(Note: this question has elements of physics in it but I am looking for a solution to the purely mathematical side of it.)

In trying to work out the resultant velocity and angle of an elastic collision, I have come across a pair of trigonometric simultaneous equations.

$$ m_1\cdot v_1 + m_2\cdot v_2 \cos \theta_i = (m_1 + m_2) v_f \cdot \cos \theta_f $$ $$ m_2\cdot v_2 \sin \theta_i = (m_1 + m_2) v_f \cdot \sin \theta_f $$

In these, there are two colliding bodies, 1 and 2, of which each has a mass $m_n$ and a velocity $v_n$. $\theta_i$ is the angle of incidence, $\theta_f$ the final angle, and $v_f$ the final total velocity.

Now, I can solve this partially: I can rearrange an equation for $v_f$, substitute it into the other, and come out with another equation:

$$ v_f = \frac{m_1\cdot m_2 + m_2\cdot v_2 \cos \theta_i}{(m_1 + m_2) \cos \theta_f} $$ $$ \theta_f = \sin^{-1}\left(\frac{m_2\cdot v_2 \sin \theta_i}{(m_1 + m_2) \frac{m_1\cdot m_2 + m_2\cdot v_2 \cos \theta_i}{(m_1 + m_2) \cos \theta_f}}\right) $$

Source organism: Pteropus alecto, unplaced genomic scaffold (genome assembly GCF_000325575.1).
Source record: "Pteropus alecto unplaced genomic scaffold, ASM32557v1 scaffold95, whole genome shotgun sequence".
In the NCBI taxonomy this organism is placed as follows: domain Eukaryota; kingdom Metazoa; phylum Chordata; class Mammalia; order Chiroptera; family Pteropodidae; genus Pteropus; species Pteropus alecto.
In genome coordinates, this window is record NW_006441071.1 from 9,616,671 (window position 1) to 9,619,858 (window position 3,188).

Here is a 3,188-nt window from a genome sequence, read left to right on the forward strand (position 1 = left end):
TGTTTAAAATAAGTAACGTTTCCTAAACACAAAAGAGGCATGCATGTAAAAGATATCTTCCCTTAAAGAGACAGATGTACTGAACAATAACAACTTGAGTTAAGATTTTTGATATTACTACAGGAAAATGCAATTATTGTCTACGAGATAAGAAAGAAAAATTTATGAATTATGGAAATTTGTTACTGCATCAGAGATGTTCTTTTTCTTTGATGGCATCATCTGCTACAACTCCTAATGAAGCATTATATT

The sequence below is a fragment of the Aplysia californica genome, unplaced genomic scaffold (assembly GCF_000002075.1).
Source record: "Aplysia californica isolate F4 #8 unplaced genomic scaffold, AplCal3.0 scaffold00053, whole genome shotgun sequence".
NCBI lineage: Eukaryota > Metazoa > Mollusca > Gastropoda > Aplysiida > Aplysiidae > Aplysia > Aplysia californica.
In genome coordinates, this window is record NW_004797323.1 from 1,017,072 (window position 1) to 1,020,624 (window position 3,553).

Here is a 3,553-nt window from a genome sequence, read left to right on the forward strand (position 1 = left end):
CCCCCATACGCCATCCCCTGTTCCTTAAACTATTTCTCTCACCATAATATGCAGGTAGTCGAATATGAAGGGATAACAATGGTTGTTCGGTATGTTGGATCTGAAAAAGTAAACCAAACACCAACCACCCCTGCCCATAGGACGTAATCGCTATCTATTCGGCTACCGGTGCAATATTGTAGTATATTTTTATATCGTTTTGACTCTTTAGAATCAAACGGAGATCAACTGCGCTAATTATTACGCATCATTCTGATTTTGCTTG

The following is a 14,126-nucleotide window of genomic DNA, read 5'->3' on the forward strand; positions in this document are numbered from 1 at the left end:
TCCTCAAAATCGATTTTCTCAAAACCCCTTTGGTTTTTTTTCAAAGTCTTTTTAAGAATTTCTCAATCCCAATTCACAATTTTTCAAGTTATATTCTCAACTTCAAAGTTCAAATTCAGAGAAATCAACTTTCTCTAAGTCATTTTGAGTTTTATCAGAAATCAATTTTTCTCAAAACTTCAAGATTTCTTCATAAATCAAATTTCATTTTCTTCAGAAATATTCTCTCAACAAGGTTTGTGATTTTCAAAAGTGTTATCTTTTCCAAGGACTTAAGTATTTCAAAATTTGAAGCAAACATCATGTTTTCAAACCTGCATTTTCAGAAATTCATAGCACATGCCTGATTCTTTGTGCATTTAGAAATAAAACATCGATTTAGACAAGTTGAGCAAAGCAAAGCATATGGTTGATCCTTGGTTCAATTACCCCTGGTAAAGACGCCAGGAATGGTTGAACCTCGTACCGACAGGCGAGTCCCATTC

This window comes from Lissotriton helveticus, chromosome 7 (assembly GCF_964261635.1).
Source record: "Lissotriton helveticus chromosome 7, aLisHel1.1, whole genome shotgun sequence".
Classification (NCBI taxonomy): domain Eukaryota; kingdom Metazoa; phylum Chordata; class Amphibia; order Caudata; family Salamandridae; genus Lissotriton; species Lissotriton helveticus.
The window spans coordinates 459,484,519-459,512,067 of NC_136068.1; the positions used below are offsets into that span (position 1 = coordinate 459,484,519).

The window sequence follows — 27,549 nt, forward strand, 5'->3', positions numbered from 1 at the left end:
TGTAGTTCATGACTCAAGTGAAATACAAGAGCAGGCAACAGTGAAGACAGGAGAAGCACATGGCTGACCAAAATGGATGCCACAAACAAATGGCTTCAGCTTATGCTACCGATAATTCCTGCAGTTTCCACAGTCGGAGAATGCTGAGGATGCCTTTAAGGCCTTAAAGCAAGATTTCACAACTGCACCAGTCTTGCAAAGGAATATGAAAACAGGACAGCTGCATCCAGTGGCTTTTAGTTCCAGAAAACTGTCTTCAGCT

Convoluted. Normally, this would not be too much of a problem, but I can't for the life of me figure out how to rearrange this so that

  • All $\theta_f$ terms are on the left; and
  • All $\theta_f$ terms combine to one term - i.e. no extra trigonometrical functions

How is it done?


If you multiply the first equation by $\sin \theta_i$ and the second equation by $\cos \theta_i$ and then subtract them, the terms on the left with $\theta_i$ will cancel out leaving a term with $\sin \theta_i$ and the terms on the right will have $\cos \theta_f \sin \theta_i -\sin \theta_f \cos \theta_i =\sin(\theta_i-\theta_f) $.

You then have $a \sin \theta_i =b \sin(\theta_i-\theta_f) $ for certain $a$ and $b$.

With this, you can get $\theta_f$ in terms of $\theta_i$ and the other parameters.

  • $\begingroup$ What does that multiplication get you? I can do the basic multiplication but I don't see where you got your terms from. $\endgroup$ – ArtOfCode Jun 1 '15 at 22:31
  • $\begingroup$ Interestingly, if one squares both of the above equations listed in the question and then adding, one can easily solve for $\theta_i$. $\endgroup$ – T.A.Tarbox Mar 15 '17 at 23:35
  • $\begingroup$ Make that an answer. $\endgroup$ – marty cohen Mar 16 '17 at 0:10

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